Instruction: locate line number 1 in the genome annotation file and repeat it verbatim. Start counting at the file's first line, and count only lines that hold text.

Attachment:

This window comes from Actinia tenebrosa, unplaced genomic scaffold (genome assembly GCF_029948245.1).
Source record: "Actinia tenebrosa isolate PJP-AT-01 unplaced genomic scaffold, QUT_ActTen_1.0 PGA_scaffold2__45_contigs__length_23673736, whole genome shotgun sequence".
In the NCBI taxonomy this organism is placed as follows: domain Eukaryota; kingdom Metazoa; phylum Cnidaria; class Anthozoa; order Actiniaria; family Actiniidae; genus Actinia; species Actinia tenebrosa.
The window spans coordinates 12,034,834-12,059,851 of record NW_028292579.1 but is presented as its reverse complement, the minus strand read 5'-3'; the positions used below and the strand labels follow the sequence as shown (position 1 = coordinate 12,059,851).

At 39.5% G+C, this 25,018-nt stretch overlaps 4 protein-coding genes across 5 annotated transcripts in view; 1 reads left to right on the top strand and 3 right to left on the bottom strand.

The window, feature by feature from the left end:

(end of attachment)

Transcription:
This window comes from Actinia tenebrosa, unplaced genomic scaffold (genome assembly GCF_029948245.1).